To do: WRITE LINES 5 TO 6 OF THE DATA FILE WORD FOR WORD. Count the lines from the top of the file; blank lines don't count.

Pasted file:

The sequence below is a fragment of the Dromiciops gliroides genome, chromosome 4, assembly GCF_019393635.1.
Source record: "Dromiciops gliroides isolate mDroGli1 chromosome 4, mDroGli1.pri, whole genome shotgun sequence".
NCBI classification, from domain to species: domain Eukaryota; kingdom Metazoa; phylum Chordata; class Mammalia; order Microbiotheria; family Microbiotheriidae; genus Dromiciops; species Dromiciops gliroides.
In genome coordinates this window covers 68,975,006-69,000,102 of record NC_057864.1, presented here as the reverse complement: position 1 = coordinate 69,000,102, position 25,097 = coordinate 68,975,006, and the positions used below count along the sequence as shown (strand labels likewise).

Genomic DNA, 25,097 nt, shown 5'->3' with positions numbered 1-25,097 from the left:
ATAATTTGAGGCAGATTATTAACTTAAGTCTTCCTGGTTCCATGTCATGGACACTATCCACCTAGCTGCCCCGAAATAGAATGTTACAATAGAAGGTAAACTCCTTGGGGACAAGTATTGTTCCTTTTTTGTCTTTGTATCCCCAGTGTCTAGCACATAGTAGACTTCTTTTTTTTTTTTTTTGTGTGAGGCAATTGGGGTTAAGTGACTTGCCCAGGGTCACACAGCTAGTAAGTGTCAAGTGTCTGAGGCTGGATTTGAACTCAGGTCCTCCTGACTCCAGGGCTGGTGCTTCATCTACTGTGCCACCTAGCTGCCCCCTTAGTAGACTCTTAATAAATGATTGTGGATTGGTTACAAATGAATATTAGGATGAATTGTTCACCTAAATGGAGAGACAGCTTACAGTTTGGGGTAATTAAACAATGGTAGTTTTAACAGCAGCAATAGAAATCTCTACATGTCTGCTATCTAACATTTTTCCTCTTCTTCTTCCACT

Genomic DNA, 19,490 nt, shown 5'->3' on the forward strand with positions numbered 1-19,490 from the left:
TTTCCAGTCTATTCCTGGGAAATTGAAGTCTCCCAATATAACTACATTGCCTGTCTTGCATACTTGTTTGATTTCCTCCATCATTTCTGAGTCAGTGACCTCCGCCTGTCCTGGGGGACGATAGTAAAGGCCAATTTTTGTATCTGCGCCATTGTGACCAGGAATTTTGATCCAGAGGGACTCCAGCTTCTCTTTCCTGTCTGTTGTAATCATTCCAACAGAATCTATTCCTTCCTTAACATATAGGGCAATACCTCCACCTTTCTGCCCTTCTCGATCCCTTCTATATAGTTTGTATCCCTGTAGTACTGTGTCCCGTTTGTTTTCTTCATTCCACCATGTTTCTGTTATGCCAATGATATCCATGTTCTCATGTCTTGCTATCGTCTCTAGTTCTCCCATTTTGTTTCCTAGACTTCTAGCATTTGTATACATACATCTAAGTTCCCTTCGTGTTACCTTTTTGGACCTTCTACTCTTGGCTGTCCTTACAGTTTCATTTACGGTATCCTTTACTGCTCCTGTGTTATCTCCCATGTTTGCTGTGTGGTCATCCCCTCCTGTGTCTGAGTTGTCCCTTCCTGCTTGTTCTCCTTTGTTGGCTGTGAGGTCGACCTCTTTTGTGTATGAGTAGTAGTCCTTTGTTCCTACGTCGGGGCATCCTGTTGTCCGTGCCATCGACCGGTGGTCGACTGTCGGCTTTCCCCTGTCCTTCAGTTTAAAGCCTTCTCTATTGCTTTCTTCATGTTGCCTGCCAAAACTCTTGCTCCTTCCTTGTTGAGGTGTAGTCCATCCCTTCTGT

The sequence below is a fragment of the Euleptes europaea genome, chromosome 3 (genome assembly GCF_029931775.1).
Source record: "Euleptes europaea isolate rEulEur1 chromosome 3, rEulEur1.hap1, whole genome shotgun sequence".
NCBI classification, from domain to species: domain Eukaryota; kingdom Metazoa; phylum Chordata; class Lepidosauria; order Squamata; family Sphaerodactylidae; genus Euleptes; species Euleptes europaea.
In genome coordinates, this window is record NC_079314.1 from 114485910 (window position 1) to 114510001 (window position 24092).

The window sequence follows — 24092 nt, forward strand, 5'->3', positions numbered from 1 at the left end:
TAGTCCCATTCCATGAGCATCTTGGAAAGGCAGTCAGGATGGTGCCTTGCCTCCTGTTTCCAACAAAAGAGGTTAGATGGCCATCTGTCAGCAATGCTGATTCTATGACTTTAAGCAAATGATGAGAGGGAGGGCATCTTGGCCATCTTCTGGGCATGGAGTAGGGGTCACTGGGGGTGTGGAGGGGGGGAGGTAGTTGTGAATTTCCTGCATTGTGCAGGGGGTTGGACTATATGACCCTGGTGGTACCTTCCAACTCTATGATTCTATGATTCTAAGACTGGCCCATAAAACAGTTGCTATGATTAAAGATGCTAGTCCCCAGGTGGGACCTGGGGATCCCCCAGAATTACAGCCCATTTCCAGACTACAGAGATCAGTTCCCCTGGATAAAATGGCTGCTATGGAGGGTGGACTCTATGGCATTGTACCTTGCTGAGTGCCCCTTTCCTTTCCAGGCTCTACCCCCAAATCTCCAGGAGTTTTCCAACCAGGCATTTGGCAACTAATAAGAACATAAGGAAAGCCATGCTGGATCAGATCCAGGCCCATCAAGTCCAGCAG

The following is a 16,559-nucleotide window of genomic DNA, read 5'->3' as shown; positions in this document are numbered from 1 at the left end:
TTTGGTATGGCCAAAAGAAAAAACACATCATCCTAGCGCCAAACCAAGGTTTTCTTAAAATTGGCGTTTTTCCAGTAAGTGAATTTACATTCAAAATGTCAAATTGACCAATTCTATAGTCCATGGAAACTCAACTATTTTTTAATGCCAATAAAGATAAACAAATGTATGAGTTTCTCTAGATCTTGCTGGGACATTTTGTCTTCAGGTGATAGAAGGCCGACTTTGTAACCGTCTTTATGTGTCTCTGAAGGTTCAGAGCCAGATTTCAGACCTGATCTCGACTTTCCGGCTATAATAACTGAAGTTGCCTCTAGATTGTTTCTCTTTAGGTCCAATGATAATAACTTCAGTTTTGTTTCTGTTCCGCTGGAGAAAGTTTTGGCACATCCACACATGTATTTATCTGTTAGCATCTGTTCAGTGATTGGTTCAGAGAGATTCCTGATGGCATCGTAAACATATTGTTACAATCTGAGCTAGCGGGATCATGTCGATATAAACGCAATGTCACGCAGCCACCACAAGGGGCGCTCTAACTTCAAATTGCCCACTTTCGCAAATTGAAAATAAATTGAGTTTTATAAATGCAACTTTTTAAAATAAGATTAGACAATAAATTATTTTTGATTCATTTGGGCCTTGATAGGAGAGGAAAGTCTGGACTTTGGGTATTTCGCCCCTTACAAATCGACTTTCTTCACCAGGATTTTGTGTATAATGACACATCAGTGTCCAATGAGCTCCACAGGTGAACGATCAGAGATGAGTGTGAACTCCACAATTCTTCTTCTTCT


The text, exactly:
Genomic DNA, 25,097 nt, shown 5'->3' with positions numbered 1-25,097 from the left:
ATAATTTGAGGCAGATTATTAACTTAAGTCTTCCTGGTTCCATGTCATGGACACTATCCACCTAGCTGCCCCGAAATAGAATGTTACAATAGAAGGTAAACTCCTTGGGGACAAGTATTGTTCCTTTTTTGTCTTTGTATCCCCAGTGTCTAGCACATAGTAGACTTCTTTTTTTTTTTTTTTGTGTGAGGCAATTGGGGTTAAGTGACTTGCCCAGGGTCACACAGCTAGTAAGTGTCAAGTGTCTGAGGCTGGATTTGAACTCAGGTCCTCCTGACTCCAGGGCTGGTGCTTCATCTACTGTGCCACCTAGCTGCCCCCTTAGTAGACTCTTAATAAATGATTGTGGATTGGTTACAAATGAATATTAGGATGAATTGTTCACCTAAATGGAGAGACAGCTTACAGTTTGGGGTAATTAAACAATGGTAGTTTTAACAGCAGCAATAGAAATCTCTACATGTCTGCTATCTAACATTTTTCCTCTTCTTCTTCCACT